How to Be a Better Investor

"In the short run, the market is a voting machine, but in the long run, it is a weighing machine."

These immortal words from value investing pioneer Benjamin Graham eloquently summarize why you -- yes, you -- have the ability to beat the stock market as an individual investor. Simply put, stocks always eventually reflect the true worth and earning capability of a business. Yet on any given day, a stock quote might be radically off-base in either direction.

For example: The same stock market that once valued Cisco Systems (Nasdaq: CSCO  ) at $82 a share in 2000 was selling it for 90% less in 2002. That's a huge range. And it's not as if Cisco is some tiny company, too small for analysts and professional money managers to follow. While its stock was bottoming out in 2002, Cisco still had more than $18.9 billion in revenue.

The hidden truth
The market was wrong about Cisco at both extremes. But if $82 a stub was too high a price to pay, and its 2002 low of $8.12 was a practical steal, then Cisco's true worth was somewhere in between.

Of course, nobody knows precisely what a company is really worth, and that number changes as a business matures. Investors can make a good estimate, though -- and when you buy at a large discount to that estimate, you're not only getting a good deal but also giving yourself a safety net in case you made some wrong assumptions in your calculations.

This strategy is called investing with a margin of safety, and it can make you a better investor. It's time-tested, and value investors like those of us at Motley Fool Inside Value have been using it to beat the market for years.

Underappreciated wealth generators
There's a funny thing about the stock market. If its expectations for a company are low enough, any news that shows that a company is not on the verge of collapse tends to be good news. If you can find a company whose earning power is significantly greater than its share price indicates, you can make money. Just buy shares in the firm and wait for the market to reassess its own valuation.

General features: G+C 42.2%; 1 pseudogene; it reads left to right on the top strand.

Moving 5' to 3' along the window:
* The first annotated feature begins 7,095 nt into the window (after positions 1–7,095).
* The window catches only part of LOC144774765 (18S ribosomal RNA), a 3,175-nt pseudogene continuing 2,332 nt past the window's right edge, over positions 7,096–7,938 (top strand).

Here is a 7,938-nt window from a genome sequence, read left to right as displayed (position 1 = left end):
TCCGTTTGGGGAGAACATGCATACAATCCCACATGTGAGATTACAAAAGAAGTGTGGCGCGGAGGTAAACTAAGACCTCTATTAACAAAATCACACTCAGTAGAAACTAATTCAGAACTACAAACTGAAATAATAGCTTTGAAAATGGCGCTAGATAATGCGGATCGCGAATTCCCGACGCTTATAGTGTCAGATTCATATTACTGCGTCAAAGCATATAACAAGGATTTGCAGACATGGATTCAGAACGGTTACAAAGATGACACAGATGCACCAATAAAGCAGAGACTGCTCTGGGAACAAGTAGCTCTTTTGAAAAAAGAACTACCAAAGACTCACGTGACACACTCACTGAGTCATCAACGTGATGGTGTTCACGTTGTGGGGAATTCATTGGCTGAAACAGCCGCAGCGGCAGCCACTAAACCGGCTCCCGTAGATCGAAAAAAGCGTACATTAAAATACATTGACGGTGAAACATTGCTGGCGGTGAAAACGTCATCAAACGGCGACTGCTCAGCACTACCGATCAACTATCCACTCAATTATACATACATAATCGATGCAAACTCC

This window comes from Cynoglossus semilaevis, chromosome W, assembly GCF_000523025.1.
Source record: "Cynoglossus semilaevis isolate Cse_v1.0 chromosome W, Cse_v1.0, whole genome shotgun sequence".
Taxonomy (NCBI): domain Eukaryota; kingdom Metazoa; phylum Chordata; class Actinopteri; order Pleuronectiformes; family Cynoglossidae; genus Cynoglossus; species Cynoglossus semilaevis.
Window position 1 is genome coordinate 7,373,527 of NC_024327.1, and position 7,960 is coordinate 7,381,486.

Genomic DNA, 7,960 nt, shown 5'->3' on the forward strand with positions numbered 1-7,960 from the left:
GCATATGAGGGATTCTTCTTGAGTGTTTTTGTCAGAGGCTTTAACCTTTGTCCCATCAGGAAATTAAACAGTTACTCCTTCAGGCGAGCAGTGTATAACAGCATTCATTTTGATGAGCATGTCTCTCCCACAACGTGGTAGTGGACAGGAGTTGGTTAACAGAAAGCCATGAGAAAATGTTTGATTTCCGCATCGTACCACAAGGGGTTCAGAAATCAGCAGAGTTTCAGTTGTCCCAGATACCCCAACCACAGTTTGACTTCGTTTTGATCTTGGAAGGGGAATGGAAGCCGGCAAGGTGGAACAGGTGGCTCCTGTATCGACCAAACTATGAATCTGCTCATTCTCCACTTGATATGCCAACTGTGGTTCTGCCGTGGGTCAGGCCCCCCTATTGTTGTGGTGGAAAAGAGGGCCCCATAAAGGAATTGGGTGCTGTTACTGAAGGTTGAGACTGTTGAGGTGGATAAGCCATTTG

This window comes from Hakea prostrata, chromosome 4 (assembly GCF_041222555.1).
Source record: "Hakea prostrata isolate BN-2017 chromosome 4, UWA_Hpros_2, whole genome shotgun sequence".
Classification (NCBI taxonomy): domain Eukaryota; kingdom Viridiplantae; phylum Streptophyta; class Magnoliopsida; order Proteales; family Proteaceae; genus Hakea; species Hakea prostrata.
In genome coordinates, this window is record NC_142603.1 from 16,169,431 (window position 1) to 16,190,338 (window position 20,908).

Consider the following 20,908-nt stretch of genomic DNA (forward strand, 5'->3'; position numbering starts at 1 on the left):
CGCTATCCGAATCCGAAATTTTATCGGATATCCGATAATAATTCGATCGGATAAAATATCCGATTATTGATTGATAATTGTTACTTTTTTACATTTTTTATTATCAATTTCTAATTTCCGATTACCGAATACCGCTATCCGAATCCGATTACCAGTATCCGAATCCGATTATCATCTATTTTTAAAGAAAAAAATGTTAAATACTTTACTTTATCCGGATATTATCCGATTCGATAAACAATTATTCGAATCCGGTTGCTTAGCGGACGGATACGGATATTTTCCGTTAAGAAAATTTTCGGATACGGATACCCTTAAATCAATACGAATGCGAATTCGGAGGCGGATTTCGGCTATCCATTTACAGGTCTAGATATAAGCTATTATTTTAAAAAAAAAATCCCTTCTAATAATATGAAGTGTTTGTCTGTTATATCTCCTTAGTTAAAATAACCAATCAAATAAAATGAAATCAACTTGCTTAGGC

Think it doesn't happen? Here are a handful of companies whose shares shot up 5% or more immediately following their recent earnings releases.

Company

Price before earnings

Price after earnings

Change

Caterpillar (NYSE: CAT  )

$62.07

$65.17

5%

Diebold (NYSE: DBD  )

$37.01

$39.11

5.7%

LandAmericaFinancial (NYSE: LFG  )

$61.26

$68.30

11.5%

Longs Drug Stores (NYSE: LDG  )

$39.45

$43.81

11.1%

OfficeMax (NYSE: OMX  )

$28.02

$30.65

9.4%

Rent-A-Center (Nasdaq: RCII  )

$20.57

$23.80

15.7%



Each of these companies faces problems, ranging from regulatory and political risks to the simple market fear of a cyclical business slowdown and competitive pressures. Yet as their post-earnings price pop indicated, Wall Street's panic was greater than the reality. If you understood these companies' businesses better than the market did, you could have profited.

Believe it or not, two companies from the list, Rent-A-Center and Diebold, are Inside Value selections. Lead analyst Philip Durell told subscribers about these companies before their earnings releases indicated that the market was irrationally discounting them.

The secret to success
Philip found these companies by focusing on the long term and finding wealth-generating operations during a panic sale. To determine their worth, he used a discounted cash flow analysis and then bought with a margin of safety.

With the help of a business-focused investing framework and data-driven company analysis, Inside Value has outpaced the S&P 500 by 4 percentage points since the newsletter's inception. If you'd like to join us value investors free for 30 days, click here to be our guest at the service. Plenty of Philip's recent recommendations are still available with a wide margin of safety, and we even offer a trusty DCF calculator to help you find values on your own.

By buying businesses while Wall Street panics, you can join the school of Benjamin Graham and be a better, more successful investor.

Are you ready to take advantage of those times when the market's voting machine erroneously casts out solid businesses? If you're willing to buy when Wall Street says "Sell", then Inside Value just might be for you. Click here for a totally free 30-day guest pass. Or subscribe today and get a free copy of the Fool's international investing report, Around the World in 80 Minutes.

At the time of publication, Fool contributor and Inside Value team member Chuck Saletta had no ownership stake in any of the companies mentioned in this article. The Fool's disclosure policy is invaluable.


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